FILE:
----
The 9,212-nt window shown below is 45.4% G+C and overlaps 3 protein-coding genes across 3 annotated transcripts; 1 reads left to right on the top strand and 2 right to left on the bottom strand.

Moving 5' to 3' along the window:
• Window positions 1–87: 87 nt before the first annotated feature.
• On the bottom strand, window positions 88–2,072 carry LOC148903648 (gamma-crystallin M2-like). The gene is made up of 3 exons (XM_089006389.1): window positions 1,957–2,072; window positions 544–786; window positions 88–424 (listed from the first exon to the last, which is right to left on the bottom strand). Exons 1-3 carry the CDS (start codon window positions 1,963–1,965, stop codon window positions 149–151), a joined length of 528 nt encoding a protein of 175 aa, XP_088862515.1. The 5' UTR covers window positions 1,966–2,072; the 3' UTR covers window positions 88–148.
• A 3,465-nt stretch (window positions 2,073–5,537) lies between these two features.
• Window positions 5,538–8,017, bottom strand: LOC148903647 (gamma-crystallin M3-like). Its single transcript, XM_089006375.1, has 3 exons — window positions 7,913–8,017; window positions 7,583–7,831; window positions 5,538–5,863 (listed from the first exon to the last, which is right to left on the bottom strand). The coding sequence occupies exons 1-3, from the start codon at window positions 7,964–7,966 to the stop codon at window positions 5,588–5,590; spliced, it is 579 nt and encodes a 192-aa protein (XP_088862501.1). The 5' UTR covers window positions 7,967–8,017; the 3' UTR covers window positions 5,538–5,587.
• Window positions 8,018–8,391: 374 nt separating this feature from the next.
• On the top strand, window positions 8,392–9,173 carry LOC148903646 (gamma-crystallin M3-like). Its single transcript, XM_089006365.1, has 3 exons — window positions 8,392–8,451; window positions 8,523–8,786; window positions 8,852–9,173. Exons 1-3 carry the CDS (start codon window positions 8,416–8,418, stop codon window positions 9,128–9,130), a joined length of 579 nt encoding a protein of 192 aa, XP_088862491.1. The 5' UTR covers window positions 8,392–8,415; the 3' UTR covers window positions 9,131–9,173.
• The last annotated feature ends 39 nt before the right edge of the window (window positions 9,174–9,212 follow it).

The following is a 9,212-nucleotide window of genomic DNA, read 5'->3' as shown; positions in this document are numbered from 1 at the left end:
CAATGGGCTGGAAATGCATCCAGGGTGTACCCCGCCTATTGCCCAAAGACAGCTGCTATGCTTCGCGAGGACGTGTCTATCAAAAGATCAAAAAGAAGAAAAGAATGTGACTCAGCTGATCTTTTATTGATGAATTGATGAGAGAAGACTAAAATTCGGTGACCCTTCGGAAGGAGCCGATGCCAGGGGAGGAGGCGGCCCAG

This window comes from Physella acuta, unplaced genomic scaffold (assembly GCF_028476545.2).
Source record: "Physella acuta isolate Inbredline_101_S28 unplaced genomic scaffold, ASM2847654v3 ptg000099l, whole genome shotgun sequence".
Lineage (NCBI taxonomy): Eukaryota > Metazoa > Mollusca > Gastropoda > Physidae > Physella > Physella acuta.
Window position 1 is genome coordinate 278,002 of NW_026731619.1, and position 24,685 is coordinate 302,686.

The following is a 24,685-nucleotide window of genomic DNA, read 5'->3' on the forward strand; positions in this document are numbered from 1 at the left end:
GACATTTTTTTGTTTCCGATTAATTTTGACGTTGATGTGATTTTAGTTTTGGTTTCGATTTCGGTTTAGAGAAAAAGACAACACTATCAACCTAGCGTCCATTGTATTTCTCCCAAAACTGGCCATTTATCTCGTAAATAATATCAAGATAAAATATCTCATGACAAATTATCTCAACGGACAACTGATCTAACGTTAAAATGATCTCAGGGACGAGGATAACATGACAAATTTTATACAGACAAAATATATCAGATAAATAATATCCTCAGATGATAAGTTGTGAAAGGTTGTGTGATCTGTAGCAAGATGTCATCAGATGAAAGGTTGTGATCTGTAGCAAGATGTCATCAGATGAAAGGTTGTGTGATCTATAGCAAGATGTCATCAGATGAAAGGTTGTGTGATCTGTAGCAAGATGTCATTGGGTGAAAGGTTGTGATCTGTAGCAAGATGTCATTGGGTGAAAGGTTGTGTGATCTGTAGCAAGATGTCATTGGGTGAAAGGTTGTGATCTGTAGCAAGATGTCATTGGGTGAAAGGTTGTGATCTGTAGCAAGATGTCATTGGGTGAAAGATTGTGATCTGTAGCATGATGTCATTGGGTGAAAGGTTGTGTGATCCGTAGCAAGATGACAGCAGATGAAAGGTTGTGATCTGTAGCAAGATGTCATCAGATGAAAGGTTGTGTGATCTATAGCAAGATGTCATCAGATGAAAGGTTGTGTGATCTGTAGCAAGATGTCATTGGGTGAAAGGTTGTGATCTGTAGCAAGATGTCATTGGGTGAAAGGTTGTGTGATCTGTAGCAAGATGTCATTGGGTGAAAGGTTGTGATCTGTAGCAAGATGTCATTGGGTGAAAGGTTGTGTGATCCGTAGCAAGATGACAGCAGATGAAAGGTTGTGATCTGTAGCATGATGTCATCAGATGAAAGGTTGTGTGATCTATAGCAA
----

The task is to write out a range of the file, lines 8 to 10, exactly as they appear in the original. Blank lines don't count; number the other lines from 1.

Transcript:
• On the top strand, window positions 8,392–9,173 carry LOC148903646 (gamma-crystallin M3-like). Its single transcript, XM_089006365.1, has 3 exons — window positions 8,392–8,451; window positions 8,523–8,786; window positions 8,852–9,173. Exons 1-3 carry the CDS (start codon window positions 8,416–8,418, stop codon window positions 9,128–9,130), a joined length of 579 nt encoding a protein of 192 aa, XP_088862491.1. The 5' UTR covers window positions 8,392–8,415; the 3' UTR covers window positions 9,131–9,173.
• The last annotated feature ends 39 nt before the right edge of the window (window positions 9,174–9,212 follow it).

The following is a 9,212-nucleotide window of genomic DNA, read 5'->3' as shown; positions in this document are numbered from 1 at the left end: